Rangers adjust struggling top power play unit, Zibanejad looks to get on track with the series up for grabs

With an extra day to prepare for a pivotal Game Five, the Rangers made an adjustment to the struggling top power play unit.

In the first two games of the first round series against the Hudson rival Devils, they went 4-for-7. That led to identical 5-1 blowout wins in Newark. However, when the Battle of Hudson shifted to Manhattan, the Devils adjusted their penalty killing unit by being more aggressive.

The end result was an unproductive 0-for-8 in consecutive losses at MSG. While they generated some good looks in a 2-1 overtime defeat in Game Three, that wasn’t the case on Monday. They went 0-for-3 with four power play shots. None, which made Akira Schmid work. He won his second straight start by making a routine 22 saves.

Now, the series is tied at two apiece. Both teams had an extra day off. After indicating he wouldn’t adjust much yesterday, Rangers coach Gerard Gallant did alter his key top five-on-four unit.

As expected, Mika Zibanejad was back in the left circle. An area where he did plenty of damage during the regular season. He finished third with 20 power play goals. Many came on his lethal one-timer from that off wing. Of his team-leading 39 goals, 19 were on one-timers. A statistic MSG Network analyst Steve Valiquette provided.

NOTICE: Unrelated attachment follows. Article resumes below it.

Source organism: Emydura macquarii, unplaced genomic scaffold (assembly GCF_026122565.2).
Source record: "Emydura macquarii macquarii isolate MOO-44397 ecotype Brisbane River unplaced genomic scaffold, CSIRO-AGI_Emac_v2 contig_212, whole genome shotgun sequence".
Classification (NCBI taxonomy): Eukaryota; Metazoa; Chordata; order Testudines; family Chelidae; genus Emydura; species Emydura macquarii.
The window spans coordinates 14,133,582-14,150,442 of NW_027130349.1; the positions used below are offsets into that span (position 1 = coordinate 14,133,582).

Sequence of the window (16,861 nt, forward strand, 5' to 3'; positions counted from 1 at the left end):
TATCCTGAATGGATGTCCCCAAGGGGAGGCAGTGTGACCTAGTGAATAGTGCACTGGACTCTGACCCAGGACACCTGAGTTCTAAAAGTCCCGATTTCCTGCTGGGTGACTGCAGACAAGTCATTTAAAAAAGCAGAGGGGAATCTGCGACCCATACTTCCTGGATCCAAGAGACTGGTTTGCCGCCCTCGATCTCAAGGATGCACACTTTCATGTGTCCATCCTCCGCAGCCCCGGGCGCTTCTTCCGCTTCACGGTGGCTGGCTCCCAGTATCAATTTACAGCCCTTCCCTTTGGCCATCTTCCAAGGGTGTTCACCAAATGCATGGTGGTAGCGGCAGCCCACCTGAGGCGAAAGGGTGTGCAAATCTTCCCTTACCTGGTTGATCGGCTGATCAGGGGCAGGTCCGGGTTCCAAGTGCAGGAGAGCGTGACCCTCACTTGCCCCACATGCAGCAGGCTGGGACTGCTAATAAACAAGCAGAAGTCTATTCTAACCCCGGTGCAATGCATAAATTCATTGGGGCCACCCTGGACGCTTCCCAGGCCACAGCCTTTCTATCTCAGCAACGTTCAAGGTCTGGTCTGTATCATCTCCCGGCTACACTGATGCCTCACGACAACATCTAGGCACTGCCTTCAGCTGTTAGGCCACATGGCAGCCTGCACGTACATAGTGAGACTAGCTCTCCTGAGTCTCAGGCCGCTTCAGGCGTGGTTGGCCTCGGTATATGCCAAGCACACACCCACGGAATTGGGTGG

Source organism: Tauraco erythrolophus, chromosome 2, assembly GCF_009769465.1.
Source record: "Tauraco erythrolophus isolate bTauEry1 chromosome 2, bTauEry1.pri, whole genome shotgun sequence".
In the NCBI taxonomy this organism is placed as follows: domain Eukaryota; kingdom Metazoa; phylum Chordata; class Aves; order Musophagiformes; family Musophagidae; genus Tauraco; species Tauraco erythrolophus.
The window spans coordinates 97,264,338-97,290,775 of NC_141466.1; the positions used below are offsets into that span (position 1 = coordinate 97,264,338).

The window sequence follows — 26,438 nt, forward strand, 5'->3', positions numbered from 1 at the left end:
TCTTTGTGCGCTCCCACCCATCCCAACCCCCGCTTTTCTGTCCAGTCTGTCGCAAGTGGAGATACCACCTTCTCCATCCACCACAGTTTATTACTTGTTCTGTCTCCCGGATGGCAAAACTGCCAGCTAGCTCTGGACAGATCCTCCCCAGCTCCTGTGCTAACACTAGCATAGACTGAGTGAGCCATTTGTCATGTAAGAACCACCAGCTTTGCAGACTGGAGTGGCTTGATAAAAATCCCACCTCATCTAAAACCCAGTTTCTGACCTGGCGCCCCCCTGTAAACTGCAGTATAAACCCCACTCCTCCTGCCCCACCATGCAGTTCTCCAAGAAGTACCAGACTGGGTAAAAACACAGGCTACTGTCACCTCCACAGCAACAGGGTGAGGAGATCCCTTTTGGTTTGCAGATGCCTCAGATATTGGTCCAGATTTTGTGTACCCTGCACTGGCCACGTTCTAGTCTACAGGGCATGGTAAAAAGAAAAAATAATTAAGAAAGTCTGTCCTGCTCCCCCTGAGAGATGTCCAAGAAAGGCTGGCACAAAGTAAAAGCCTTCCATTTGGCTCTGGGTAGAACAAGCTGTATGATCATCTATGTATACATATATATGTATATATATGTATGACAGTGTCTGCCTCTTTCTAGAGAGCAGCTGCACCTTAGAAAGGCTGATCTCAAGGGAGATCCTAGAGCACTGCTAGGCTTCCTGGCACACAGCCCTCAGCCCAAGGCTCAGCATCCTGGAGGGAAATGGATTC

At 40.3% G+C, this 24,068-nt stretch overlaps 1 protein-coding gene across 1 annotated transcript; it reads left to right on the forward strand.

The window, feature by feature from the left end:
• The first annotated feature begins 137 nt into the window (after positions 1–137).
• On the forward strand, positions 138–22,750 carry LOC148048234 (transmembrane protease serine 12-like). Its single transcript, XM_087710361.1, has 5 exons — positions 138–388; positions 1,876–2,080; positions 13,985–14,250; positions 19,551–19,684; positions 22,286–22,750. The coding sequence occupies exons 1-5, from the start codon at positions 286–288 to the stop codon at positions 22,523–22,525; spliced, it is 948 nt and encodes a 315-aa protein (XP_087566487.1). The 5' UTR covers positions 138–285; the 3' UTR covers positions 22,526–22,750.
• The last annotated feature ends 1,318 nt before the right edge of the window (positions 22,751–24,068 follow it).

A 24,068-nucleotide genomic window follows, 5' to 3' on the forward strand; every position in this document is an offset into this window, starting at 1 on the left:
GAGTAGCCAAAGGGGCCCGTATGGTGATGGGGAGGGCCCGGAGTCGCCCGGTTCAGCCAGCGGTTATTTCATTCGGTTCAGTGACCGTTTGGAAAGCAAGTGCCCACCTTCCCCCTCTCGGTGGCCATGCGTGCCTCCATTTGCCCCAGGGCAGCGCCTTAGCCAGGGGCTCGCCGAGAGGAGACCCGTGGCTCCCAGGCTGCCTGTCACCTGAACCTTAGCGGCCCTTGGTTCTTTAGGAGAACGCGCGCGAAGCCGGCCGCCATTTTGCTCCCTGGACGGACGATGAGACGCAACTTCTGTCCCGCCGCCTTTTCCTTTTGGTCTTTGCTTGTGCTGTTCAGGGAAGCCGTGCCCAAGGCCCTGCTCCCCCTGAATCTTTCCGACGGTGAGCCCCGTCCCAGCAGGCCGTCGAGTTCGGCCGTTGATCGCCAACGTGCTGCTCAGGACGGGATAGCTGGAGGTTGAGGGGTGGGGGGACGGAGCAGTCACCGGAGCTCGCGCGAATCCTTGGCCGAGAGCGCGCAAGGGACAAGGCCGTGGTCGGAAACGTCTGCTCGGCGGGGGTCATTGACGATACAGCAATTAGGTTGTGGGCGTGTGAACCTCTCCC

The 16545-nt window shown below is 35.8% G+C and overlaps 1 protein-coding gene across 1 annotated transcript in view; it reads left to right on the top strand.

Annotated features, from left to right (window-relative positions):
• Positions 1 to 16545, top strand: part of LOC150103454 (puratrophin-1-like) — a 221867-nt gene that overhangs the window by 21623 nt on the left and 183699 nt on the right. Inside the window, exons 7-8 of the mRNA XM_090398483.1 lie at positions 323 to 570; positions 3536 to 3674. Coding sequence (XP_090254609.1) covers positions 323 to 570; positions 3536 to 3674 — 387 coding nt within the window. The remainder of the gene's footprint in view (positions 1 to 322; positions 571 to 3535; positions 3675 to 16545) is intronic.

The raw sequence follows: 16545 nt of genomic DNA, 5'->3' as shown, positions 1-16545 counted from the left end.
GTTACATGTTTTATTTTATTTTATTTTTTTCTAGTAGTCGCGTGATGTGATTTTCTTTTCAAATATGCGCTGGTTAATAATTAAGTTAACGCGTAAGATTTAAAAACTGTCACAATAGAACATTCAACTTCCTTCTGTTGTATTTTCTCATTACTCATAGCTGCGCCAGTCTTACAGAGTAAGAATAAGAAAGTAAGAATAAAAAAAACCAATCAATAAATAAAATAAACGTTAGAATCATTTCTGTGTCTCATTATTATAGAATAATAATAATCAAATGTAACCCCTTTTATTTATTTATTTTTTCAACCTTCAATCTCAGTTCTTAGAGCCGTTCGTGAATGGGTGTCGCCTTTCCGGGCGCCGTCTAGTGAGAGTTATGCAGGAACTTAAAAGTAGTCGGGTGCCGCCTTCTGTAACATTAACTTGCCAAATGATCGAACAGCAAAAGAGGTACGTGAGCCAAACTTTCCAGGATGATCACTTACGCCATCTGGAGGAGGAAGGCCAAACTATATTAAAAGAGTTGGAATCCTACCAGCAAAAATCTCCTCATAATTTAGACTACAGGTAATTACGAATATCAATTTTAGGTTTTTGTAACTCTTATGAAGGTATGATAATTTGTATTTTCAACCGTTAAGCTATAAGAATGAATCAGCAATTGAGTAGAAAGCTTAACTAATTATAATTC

With Zibanejad still without a goal through the first four games, he needs to get on track. This isn’t unfamiliar territory for the top center. During last year’s first round series against the Penguins, he didn’t have a goal in the first five games. However, he flipped the script by scoring three goals over the final two games to help the Blueshirts complete a comeback from three games to one down.

Zibanejad was very candid in a postgame interview with New York Post columnist Larry Brooks. The recently turned 30-year old understands his importance to the team’s success. But he doesn’t want to change his overall game either. He is a responsible two-way pivot who plays all three zones. He had some interesting thoughts following the Game Four disappointment.

“You and I have talked at different times this year about what I learned going through that, and what I know is that I can’t let the fact that I haven’t scored get into my head,” Zibanejad told Brooks after Game Four. “I can’t let that change the rest of my game that is also important.

“If it were up to me, I would have seven goals by now. Obviously I’m frustrated. I’m not happy. I know this is part of my job and I know that questions arise about it when we are losing. But I can’t dwell on that and I can’t dwell on me. It’s all about us.”

He also made sure to point out what the Devils did better to even the series. The Rangers weren’t as sharp at home. They had a combined 34 giveaways in the two losses. Way too much to be successful. Puck management will be crucial for them to bounce back and take Game Five.